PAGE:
If you are a new employee in a program serving torture survivors, please review the resources in your area and then also read Healing the Hurt. Also take time to review the Webinars and the Videos.

You may also be eligible to take part in a special online facilitated course called Fundamentals of Providing Services to Torture Survivors. Contact healtorture@cvt.org to find out when the course will next be offered.

What resources are available to students researching the healing process of torture survivors?

Many of the resources at HealTorture.org will be useful to students.

You may want to start with Survivors of War, Oppression, and Torture: Information for Students. This is a PDF of a special bibliography that was created by volunteers and staff of the Center for Victims of Torture as a resource for high school and college students seeking information on survivors of war-related violence residing in the United States. Each section contains a short definition or relevant quote, followed by a list of resources such as books, websites, videos, and organizations.

Who is considered a torture survivor?

According to Title 18 of the U.S. legal code:

(1) “torture” means an act committed by a person acting under the color of law specifically intended to inflict severe physical or mental pain or suffering (other than pain or suffering incidental to lawful sanctions) upon another person within his custody or physical control;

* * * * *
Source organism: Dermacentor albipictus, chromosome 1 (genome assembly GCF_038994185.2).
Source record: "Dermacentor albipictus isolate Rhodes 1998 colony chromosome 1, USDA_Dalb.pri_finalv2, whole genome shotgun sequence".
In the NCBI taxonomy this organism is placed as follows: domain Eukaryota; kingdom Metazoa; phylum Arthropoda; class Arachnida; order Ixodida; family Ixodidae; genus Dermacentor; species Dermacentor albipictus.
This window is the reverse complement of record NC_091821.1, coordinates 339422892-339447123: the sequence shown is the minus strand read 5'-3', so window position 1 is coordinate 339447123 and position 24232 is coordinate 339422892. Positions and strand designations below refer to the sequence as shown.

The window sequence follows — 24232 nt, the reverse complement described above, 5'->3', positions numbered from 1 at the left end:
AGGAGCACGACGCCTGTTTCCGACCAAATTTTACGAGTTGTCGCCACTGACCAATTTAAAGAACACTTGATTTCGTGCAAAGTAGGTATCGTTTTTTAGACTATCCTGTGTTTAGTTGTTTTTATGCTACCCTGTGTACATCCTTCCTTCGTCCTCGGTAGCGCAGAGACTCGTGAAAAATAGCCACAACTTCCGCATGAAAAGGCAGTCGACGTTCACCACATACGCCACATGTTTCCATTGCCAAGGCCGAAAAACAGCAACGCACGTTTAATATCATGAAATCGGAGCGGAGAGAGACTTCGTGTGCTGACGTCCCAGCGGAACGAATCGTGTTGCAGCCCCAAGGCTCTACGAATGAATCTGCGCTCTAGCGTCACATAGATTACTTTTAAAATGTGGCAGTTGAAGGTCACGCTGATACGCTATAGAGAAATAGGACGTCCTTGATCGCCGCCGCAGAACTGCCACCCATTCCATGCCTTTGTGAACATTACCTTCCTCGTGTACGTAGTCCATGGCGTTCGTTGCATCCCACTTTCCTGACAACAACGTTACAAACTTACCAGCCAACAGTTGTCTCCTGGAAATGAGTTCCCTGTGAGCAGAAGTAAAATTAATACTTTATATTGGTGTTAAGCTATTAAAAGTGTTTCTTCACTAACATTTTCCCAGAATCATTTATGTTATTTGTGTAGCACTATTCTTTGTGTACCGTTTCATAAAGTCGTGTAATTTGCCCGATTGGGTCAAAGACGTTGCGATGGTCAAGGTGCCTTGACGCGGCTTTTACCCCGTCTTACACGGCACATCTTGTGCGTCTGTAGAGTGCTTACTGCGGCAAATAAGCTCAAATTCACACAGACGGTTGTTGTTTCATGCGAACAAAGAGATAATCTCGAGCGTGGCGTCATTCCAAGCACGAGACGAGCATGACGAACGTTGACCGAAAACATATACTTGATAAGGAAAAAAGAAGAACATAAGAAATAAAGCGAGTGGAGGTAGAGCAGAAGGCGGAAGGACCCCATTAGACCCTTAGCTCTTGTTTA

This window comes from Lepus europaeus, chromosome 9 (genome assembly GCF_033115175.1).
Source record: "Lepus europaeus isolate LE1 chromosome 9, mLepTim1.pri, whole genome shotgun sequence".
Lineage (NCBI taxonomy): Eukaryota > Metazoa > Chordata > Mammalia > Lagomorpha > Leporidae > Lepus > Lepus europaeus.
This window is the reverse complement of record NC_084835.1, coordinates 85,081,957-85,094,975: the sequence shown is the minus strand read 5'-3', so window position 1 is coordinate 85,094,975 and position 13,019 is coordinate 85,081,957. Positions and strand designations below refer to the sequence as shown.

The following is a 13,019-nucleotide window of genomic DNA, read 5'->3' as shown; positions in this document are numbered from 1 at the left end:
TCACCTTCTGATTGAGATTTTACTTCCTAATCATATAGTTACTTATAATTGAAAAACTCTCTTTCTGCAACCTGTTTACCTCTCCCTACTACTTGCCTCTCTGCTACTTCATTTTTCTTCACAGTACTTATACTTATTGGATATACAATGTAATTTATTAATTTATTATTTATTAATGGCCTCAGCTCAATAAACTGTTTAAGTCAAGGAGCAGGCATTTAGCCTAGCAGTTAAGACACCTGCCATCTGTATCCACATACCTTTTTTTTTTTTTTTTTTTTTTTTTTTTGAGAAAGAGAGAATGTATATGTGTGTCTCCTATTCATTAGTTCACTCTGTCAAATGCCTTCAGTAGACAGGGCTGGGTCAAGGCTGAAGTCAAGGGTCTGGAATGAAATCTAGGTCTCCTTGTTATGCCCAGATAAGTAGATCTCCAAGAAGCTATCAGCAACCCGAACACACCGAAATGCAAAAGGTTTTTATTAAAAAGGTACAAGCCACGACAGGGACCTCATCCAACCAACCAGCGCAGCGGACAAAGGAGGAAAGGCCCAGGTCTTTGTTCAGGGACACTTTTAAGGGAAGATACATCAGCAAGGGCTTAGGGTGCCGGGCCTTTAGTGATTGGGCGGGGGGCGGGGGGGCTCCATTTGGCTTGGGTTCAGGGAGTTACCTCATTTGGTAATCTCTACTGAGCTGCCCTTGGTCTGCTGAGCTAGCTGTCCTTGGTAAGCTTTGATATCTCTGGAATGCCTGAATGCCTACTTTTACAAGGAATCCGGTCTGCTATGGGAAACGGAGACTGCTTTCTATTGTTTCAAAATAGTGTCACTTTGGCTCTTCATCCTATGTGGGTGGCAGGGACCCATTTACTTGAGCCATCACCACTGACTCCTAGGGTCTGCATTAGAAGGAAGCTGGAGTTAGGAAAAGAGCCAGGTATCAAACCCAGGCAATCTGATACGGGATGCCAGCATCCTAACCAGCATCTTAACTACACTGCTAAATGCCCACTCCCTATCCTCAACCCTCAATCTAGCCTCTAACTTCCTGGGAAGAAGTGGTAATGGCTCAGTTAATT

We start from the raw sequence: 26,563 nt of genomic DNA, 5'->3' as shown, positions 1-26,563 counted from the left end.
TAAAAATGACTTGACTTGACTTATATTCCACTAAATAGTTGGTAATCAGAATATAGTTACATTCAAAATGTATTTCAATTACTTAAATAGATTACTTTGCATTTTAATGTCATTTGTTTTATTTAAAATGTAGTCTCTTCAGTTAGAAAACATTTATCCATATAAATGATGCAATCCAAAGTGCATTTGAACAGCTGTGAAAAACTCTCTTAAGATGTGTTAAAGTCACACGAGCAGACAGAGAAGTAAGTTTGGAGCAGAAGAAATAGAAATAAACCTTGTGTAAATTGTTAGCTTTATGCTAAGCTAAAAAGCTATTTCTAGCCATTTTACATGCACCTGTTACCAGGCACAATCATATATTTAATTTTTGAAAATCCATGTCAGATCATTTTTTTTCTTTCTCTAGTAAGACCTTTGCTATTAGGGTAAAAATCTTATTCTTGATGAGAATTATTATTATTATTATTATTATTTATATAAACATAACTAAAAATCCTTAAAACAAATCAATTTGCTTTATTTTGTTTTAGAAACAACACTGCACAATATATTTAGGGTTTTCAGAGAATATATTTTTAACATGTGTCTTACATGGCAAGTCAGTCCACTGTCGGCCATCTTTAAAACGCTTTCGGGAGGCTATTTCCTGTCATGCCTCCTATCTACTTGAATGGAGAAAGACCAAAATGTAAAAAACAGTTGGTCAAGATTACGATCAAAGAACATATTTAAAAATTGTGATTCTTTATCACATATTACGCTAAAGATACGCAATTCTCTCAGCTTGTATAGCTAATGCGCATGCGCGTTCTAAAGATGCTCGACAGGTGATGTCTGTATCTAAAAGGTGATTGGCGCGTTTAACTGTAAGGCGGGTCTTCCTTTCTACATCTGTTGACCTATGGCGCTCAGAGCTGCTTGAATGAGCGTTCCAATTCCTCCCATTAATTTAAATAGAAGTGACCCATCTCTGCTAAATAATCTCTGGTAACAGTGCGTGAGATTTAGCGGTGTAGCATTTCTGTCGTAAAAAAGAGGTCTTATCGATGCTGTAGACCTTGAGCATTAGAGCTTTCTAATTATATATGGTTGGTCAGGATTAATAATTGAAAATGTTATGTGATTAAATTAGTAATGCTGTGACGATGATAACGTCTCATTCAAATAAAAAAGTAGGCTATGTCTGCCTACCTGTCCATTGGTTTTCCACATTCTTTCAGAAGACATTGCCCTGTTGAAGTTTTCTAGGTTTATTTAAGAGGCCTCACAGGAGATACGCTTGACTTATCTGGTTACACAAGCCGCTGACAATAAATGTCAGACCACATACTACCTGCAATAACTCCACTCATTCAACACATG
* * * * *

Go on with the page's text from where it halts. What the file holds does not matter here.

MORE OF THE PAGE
(2) “severe mental pain or suffering” means the prolonged mental harm caused by or resulting from—
(A) the intentional infliction or threatened infliction of severe physical pain or suffering;
(B) the administration or application, or threatened administration or

What types of services do torture survivors need?

To heal from the wounds of torture and trauma, survivors often need medical assistance and psychological services. Since many torture survivors have resettled in new and foreign communities, they need social services to help them adjust to a new environment. Additionally, since many survivors are refugees or asylum-seekers, they often need legal assistance in the United States. Healing centers can help provide these services to help survivors move on from their experiences to lead happy and productive lives.

How many torture survivors are there?

Torture survivors often remain silent about their experiences due to a variety of reasons including fear of continued persecution and feelings of shame and isolation. Because of this, it is difficult to procure an accurate statistic about torture. However, it has been estimated by the U.S. govermnent’s Office of Refugee Resettlement and Amnesty International that over 500,000 torture survivors live in the United States alone.